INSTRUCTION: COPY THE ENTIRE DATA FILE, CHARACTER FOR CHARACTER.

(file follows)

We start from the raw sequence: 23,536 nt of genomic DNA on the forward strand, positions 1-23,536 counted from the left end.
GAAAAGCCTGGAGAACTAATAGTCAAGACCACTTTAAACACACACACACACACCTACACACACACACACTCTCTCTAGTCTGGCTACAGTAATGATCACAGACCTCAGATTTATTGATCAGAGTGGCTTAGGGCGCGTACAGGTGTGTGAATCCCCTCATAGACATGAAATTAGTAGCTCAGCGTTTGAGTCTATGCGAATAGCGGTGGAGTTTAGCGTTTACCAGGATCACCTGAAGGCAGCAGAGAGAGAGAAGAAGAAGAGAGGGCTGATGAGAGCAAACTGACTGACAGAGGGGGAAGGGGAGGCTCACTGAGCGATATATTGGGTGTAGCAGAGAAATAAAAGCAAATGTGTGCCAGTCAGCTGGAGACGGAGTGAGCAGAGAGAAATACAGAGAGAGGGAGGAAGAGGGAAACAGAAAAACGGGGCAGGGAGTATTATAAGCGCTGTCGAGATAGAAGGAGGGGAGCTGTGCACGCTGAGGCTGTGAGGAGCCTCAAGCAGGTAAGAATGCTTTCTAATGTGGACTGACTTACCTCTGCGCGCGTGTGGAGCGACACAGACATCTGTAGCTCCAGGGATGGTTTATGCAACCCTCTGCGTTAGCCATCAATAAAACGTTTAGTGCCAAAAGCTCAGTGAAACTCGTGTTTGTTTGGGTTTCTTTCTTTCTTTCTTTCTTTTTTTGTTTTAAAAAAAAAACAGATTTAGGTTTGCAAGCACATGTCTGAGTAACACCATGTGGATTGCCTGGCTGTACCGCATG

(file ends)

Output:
We start from the raw sequence: 23,536 nt of genomic DNA on the forward strand, positions 1-23,536 counted from the left end.
GAAAAGCCTGGAGAACTAATAGTCAAGACCACTTTAAACACACACACACACACCTACACACACACACACTCTCTCTAGTCTGGCTACAGTAATGATCACAGACCTCAGATTTATTGATCAGAGTGGCTTAGGGCGCGTACAGGTGTGTGAATCCCCTCATAGACATGAAATTAGTAGCTCAGCGTTTGAGTCTATGCGAATAGCGGTGGAGTTTAGCGTTTACCAGGATCACCTGAAGGCAGCAGAGAGAGAGAAGAAGAAGAGAGGGCTGATGAGAGCAAACTGACTGACAGAGGGGGAAGGGGAGGCTCACTGAGCGATATATTGGGTGTAGCAGAGAAATAAAAGCAAATGTGTGCCAGTCAGCTGGAGACGGAGTGAGCAGAGAGAAATACAGAGAGAGGGAGGAAGAGGGAAACAGAAAAACGGGGCAGGGAGTATTATAAGCGCTGTCGAGATAGAAGGAGGGGAGCTGTGCACGCTGAGGCTGTGAGGAGCCTCAAGCAGGTAAGAATGCTTTCTAATGTGGACTGACTTACCTCTGCGCGCGTGTGGAGCGACACAGACATCTGTAGCTCCAGGGATGGTTTATGCAACCCTCTGCGTTAGCCATCAATAAAACGTTTAGTGCCAAAAGCTCAGTGAAACTCGTGTTTGTTTGGGTTTCTTTCTTTCTTTCTTTCTTTTTTTGTTTTAAAAAAAAAACAGATTTAGGTTTGCAAGCACATGTCTGAGTAACACCATGTGGATTGCCTGGCTGTACCGCATG